Pakistan Condemns Terrorism "In All Its Forms"
Despite the latest move, India still refused open talks with its rival, charging that Pakistan had yet to prove its commitment to fighting terrorism.
“Pakistan rejects terrorism in all its forms and manifestations and has fully cooperated with the international coalition against terrorism in that spirit,” Musharraf said during a joint news conference with British Prime Minister Tony Blair.
Blair, who met with Musharraf in Islamabad today after a Sunday visit with Indian Prime Minister Atal Behari Vajpayee, welcomed Pakistan’s denunciation of terrorism and urged the two countries to begin talks.
“Both countries in these very difficult times understand the need both to defeat terrorism and resolve difficult issues through dialogue and partnership,” Blair said. “There should be a proper, meaningful process for peaceful dialogue to resolve disputes, such as that of Kashmir.”
India has said it would be willing to talk with Pakistan only if it can prove it rejects terrorism in all its forms.
“The issue of action against terrorist groups operating from Pakistani soil … an open denunciation of terrorism as an instrument of state policy … these are all in the nature of the demands we have made of Pakistan,” Indian government spokeswoman Nirupama Rao said.
Musharraf and Vajpayee shook hands briefly yesterday at the close of the South Asian regional summit in Nepal, but they did not discuss ways to defuse the escalating tensions between their countries.
“There’s no question of any dialogue with Pakistan when there’s no change in its attitude [on terrorism],” Indian Foreign Minister Jaswant Singh said, but added that the neighbors “have not abandoned diplomatic civilities.”
Despite the diplomatic efforts, Indian and Pakistani troops along the 1,100-mile border dividing the Himalayan region of Kashmir between the two countries exchanged heavy artillery fire today. At least 24 people were killed and 30 others wounded in the disputed Kashmir region since Sunday evening.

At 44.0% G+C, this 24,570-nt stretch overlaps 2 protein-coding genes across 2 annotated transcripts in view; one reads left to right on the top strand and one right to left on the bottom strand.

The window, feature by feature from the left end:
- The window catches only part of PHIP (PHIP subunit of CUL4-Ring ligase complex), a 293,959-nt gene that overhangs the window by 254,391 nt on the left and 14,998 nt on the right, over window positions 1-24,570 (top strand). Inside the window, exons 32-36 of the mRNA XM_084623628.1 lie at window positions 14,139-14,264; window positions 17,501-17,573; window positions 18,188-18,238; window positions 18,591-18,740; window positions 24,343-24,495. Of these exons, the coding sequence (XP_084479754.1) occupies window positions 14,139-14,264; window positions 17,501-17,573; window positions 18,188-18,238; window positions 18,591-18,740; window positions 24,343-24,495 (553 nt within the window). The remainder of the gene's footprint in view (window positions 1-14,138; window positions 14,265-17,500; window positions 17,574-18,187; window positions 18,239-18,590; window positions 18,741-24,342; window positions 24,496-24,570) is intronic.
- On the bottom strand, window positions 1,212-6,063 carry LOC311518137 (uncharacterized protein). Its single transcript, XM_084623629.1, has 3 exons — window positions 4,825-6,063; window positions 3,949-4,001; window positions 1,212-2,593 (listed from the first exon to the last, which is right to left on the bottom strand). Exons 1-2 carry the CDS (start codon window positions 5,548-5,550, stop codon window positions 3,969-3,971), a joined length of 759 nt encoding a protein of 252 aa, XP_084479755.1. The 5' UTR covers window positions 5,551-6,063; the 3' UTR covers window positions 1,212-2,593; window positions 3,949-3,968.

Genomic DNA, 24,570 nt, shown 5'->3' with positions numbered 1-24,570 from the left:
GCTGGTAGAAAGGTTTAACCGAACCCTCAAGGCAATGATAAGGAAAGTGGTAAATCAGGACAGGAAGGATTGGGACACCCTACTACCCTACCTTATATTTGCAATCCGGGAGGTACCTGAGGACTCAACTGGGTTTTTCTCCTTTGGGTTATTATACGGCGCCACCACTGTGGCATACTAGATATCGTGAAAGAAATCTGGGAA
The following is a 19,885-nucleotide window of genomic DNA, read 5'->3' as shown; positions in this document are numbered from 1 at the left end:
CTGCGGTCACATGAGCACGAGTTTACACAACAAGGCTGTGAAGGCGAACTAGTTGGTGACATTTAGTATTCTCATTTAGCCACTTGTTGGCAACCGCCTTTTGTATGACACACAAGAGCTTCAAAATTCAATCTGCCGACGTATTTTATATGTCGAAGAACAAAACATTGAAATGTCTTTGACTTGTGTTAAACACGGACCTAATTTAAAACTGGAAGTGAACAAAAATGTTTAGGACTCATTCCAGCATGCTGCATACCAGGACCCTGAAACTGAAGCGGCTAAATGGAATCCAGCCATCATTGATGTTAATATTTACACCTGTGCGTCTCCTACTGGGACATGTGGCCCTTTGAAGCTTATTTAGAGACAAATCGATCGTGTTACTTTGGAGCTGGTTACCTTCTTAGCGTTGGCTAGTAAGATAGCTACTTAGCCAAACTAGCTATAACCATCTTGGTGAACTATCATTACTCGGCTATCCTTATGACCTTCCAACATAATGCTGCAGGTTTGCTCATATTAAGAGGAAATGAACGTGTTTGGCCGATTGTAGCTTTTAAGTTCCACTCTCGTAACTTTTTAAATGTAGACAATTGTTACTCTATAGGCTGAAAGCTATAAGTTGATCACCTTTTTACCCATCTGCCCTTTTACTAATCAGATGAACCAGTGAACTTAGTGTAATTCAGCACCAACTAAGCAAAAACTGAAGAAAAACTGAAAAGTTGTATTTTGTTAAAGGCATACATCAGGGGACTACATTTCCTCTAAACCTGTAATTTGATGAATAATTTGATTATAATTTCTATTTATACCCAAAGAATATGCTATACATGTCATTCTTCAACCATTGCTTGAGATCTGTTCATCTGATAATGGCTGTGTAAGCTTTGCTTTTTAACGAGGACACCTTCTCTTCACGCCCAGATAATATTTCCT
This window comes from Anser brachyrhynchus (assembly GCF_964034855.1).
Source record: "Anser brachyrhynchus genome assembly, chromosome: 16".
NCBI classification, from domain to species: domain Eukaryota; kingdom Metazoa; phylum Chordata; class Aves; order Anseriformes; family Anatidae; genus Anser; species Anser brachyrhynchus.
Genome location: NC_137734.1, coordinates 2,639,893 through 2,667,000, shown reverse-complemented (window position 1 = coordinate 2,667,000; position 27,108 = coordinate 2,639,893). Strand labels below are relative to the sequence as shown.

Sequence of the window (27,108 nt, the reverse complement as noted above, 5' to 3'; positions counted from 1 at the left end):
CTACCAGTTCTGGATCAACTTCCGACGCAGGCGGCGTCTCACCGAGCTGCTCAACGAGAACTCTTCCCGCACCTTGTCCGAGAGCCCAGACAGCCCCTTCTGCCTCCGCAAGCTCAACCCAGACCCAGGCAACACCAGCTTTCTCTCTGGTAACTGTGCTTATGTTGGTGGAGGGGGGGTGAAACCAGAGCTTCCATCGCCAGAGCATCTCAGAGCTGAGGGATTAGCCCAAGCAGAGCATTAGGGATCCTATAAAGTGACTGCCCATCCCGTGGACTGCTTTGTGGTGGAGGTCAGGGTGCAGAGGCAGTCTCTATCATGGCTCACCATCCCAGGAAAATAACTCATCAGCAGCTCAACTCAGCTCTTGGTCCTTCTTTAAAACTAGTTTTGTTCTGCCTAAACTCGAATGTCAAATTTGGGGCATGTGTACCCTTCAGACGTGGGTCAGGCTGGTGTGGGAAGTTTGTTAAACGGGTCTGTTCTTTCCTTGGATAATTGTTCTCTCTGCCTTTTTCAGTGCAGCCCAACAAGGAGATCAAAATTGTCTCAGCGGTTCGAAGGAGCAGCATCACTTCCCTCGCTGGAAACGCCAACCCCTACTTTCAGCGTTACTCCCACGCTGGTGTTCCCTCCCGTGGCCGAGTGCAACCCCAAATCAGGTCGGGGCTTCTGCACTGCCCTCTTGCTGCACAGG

Tensions between mostly Hindu India and Muslim Pakistan have become increasingly worse since a Dec. 13 suicide attack on the New Delhi parliament building killed 14 people, including the five assailants. India has demanded Pakistan crack down on two Islamic militant groups it suspects of having carried out the attack.
There are about a dozen Pakistan-based militant groups fighting India’s control of 45 percent of Kashmir. India considers Jammu-Kashmir, the only Indian state with a Muslim majority, to be an integral part of its country, while Pakistan wants a plebiscite to determine to which country, if any, Kashmir belongs.
While Pakistani police have arrested almost 300 suspected militants since the Dec. 13 attack, Musharraf’s government has rejected New Delhi’s request that over 20 alleged terrorists be extradited, saying India has not provided enough evidence against the men. And even if there is evidence against the suspects, Islamabad says it will deal with them according to Pakistani law.
“We are certainly not at all considering handing over anybody to anyone,” Musharraf said.
Musharraf added he would outline the steps Pakistan plans to take in combating Islamic extremists in the next few days.
“We have been a victim of sectarian extremism, sectarian terrorism,” he said. “All that is being addressed and its final decisions will be given when I come to address the nation in a few days time.”
Those steps could include bans on hate speech at Muslim schools and an end to open fundraising for Islamic militants, officials said.
Relations between the South Asian neighbors, both of which have nuclear capabilities, were further aggravated late Sunday when Indian forces shot down an unmanned spy plane that had entered Indian airspace over Kashmir.
Pakistan denies that it was a Pakistani spy plane, insisting instead that an Indian aircraft crashed and India was trying to manipulate the incident for propaganda purposes.
Defense Minister Georges Fernandes said India has no intention of pulling its troops from the border, but would prefer to solve the crisis through diplomacy.
“The troops are on the front line and, no, we are not reducing the troops,” Fernandes said. “But we are taking several diplomatic initiatives to explain our stand to the international community and expect some action from Pakistan.”